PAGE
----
A thoroughly cinematic drama, Elvis’s (Butler) story is seen through the lens of his complicated relationship with his enigmatic manager, Colonel Tom Parker (Hanks). As told by Parker, the film delves into the complex dynamic between the two spanning over 20 years, from Presley’s rise to fame to his unprecedented stardom, against the backdrop of the evolving cultural landscape and loss of innocence in America. Central to that journey is one of the significant and influential people in Elvis’s life, Priscilla Presley (Olivia DeJonge).
History is an interesting beast. We’re presented with books, pictures, and videos that paint a certain image of what the establishment wants us to know about our past—a base knowledge if you will. It usually consists of us learning that there were a few bad moments, a few wars, but we’re here now so everything is great. There’s no actual nuance and rarely enough depth. And no, it’s not all good now. Fortunately, if you happen to attend a decent college or do some digging as you get older, you discover that most of what you learned is a lie or only half of the truth. In actuality, besides a few select moments, history in its entirety is almost all negative. And that’s okay because we can do better if we know better. Also, on an individual basis, of course, it is not that simplistic. What I’m getting at is that we just want to know what’s real, at least most of us do. Our skewed version of history has often demonized those trying to do the right thing as well as those just trying to exist while it then champions agents of hate, violence, and supremacy. It can outright omit contributions made by many to allow a select few to be celebrated even if they did nothing. Or worse, it attempts to erase your culture altogether. It’s said that winners write history, unfortunately, in real life, bad guys can also win. We’re slowly righting the ship, but with information being weaponized and so many latched onto the lies, some will deny, fight, and even kill to preserve the whitewashed version of history that marches in their heads.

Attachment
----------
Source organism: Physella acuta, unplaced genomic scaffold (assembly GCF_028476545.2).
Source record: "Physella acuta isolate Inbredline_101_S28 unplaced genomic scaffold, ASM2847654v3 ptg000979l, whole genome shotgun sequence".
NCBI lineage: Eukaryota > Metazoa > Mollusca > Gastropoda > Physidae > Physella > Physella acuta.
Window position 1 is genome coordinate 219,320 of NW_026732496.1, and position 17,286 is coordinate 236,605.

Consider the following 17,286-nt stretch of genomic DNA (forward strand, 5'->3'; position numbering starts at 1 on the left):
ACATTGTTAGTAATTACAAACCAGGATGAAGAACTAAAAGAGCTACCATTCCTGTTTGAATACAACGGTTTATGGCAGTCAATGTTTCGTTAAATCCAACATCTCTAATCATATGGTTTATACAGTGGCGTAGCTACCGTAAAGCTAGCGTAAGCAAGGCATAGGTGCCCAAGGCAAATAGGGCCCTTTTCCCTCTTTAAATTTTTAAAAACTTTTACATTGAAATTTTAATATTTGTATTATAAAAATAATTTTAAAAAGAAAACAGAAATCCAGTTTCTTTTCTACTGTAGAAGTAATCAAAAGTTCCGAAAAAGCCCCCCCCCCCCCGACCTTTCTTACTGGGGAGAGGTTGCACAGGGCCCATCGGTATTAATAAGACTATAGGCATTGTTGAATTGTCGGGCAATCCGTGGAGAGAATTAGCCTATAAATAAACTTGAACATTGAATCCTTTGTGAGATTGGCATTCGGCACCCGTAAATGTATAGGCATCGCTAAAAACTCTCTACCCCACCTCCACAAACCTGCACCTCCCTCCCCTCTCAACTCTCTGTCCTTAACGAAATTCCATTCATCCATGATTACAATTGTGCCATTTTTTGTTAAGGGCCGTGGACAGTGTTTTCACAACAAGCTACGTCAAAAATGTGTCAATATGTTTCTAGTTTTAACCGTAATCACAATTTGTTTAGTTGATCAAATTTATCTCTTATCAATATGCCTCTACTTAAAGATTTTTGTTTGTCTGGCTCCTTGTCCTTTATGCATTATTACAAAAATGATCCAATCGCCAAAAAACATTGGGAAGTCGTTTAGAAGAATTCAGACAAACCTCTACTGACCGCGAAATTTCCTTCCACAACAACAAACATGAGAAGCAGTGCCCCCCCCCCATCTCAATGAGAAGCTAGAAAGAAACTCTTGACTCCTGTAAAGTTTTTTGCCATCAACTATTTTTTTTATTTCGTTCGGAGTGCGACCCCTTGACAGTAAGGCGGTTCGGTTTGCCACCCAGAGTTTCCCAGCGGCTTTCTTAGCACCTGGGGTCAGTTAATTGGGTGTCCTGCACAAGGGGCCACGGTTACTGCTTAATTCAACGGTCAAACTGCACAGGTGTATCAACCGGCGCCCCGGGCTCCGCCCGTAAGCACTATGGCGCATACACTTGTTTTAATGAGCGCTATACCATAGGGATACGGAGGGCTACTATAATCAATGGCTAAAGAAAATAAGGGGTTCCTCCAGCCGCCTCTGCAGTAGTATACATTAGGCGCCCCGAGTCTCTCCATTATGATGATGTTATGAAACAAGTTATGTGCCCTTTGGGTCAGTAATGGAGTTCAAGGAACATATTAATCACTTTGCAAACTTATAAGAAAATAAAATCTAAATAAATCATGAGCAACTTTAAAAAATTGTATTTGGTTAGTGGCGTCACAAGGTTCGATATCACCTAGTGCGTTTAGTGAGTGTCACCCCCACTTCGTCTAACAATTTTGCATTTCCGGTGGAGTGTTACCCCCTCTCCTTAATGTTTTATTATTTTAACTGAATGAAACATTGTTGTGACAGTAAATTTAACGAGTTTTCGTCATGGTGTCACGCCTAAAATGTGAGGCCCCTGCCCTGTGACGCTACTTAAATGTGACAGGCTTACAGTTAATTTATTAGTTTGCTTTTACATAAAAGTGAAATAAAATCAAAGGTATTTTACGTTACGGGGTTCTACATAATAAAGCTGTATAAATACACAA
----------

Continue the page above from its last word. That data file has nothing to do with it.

“Without me, there would be no Elvis Presley.”
Elvis may have permanently left the building in 1977 but his spirit has continued to live on for decades since. The collective love of the music, infatuation with the man, and the thought of what could’ve been have brought us all to this moment. Directed by Baz Luhrmann, Elvis is an electric Rock ‘n’ Roll rollercoaster. The biopic is as much a celebration of the life and music of Elvis Aaron Presley as it is an exploration of what he stood for and how he was taken advantage of. Unbeknownst to me, it’s a story that is as dark and diabolical as it is golden and glamorous. The film tells his life story from beginning to end but in an exciting and unconventional fashion. Narrated by Tom Hanks’ character Colonel Tom Parker and told partially from his perspective, it’s a tale crafted for two. The raucous full-throttle Cadillac-driven overarching narrative is reminiscent of the fable, The Scorpion and the Frog—there are no winners.
The biggest thing that I was on the look for, that would make this film a failure if not included, was the people, culture, and music that inspired Elvis—Black culture and Black music. To my delight, it’s not only included but it is explored and is consistently referenced as it is what molded his career and him as a person. Elvis was not only influenced by Black music but he was imbued with the spirit of the culture, it’s where he felt most rooted. The film doesn’t skirt around the racial tensions of the 1950s south nor does it dodge the tragedies of the 60s that sparked the rebellion and discontent in Presley. It skillfully and seamlessly transitions itself from Elvis, the man of the people, to Elvis, the contractually kidnapped. He spoke out, rebelled, and moved his hips while doing so. He captured the eyes, ears, and souls of America, and that terrified those in power that hated the very people he called his friends and peers. As the film dives into the relationship between Elvis and his future wife Priscilla, there is one thing that it doesn’t focus on—the age difference. When the two met, he was 24 and she was 14, they clearly had a relationship and got married when she was 22. I assume it is glossed over because that’s not what this film was meant to be about, however, I’m sure it will be a topic of discussion once again.